A new golden age for airlines has been touted at the annual International Air Transport Association meeting, where profit forecasts have been raised despite the threat from geopolitical events. But as Kate King reports, Qatar airways CEO was missing amid an escalting diplomatic rift in the Middle East.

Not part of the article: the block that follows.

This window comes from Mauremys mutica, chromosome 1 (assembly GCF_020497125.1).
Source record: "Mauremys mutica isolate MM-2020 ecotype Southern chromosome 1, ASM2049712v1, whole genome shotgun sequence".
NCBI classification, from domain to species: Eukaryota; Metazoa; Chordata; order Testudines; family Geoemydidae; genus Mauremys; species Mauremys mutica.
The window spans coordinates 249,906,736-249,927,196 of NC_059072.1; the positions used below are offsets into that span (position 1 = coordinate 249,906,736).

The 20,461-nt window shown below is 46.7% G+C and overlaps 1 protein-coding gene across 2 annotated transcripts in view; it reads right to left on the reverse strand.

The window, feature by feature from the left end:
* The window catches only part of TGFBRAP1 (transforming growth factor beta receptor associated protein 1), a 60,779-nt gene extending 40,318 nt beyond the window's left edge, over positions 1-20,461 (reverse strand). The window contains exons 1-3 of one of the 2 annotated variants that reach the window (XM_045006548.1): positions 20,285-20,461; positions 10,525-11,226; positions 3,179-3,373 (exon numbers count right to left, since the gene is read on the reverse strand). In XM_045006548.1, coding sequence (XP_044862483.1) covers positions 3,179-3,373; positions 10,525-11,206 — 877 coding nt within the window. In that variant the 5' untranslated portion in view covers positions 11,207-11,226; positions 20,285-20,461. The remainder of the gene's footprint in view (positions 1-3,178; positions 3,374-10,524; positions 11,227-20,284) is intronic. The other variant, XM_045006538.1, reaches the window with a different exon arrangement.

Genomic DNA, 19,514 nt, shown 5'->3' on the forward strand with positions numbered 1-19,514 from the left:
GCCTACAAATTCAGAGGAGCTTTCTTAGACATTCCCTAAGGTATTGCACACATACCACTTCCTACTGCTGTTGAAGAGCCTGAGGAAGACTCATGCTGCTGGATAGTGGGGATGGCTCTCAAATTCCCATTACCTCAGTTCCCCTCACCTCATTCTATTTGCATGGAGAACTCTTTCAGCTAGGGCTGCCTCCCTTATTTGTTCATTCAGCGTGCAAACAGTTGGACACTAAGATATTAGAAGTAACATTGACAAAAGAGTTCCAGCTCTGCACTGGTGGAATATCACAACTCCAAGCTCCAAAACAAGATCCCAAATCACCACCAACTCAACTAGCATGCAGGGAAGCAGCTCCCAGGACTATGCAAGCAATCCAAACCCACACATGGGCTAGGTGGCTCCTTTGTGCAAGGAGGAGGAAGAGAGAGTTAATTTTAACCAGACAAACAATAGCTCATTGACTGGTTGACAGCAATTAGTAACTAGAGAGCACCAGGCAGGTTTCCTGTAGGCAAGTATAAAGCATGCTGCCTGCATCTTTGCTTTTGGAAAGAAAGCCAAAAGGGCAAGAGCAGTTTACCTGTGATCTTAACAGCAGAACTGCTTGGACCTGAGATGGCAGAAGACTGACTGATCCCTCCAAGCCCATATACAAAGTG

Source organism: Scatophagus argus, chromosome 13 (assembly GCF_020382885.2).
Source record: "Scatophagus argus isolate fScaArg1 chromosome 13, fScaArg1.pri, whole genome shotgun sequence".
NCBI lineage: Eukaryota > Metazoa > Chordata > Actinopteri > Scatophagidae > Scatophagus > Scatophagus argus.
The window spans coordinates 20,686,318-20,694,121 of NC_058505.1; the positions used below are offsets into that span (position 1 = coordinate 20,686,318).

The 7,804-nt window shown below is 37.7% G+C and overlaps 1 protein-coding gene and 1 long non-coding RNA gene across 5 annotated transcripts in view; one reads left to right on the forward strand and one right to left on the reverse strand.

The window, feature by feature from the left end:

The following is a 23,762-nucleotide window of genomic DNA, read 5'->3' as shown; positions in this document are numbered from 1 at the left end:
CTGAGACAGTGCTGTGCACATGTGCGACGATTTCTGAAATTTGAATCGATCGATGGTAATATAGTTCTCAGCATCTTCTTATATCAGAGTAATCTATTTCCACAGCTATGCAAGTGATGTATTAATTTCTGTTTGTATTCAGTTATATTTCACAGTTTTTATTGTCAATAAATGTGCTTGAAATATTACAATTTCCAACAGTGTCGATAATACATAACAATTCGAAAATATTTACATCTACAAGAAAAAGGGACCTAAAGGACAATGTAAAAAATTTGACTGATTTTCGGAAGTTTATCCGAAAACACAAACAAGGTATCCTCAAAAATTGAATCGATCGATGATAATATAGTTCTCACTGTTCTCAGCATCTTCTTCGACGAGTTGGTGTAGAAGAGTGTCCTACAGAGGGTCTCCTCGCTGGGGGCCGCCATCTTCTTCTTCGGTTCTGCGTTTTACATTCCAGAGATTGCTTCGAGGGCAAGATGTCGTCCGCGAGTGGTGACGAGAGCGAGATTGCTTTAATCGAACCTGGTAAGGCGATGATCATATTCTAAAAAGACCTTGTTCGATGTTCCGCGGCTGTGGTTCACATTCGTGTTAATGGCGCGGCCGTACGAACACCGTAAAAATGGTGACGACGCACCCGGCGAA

It wasn't all fun and games at the International Air Transport Association's annual meeting but the outlook for 2017 is looking up The IATA indicating a third straight year of robust earnings, raising its profit forecast by nearly 2-billion dollars (SOUNDBITE) (English) IATA GENERAL DIRECTOR, ALEXANDER DE JUNIAC, SAYING: "The situation is more positive. So, the forecast in terms of profitability are higher. We forecast $31.4 billion dollars of profit, 743 billion revenues." Expectations that the global economy will post its strongest growth in six years tempered by security concerns Carriers have been scrambling to meet changes to electronic restrictions in aircraft cabins which have affected passenger numbers (SOUNDBITE) (English) IATA GENERAL DIRECTOR, ALEXANDER DE JUNIAC, SAYING: "We have seen a dip in traffic between the airports that are involved in the ban in the U.S. And secondly, we are actively advocating a removal of the ban. " They're also calling for a swift resolution of a diplomatic rift threatening air travel in the Middle East Saudi Arabia, Bahrain and the UAE have banned Qatari planes from their airports and airspace Qatar airways CEO leaving the IATA meeting as the news broke ( SOUNDBITE) (English) BOEING MARKETING VICE PRESIDENT RANDY TINSETH, SAYING: "We've seen issues, geopolitical issues over the last few years, we've seen issues around terrorism. We found that market that has been very resilient. Again, it is a grown over long-term trend over the last 5 or 6 years, frankly as the world economy hasn't done all that well. " None the less it's a stark reminder of how far politics can reach and while the industry has been enjoying record low oil prices It knows it still needs to be vigilant against cost increases.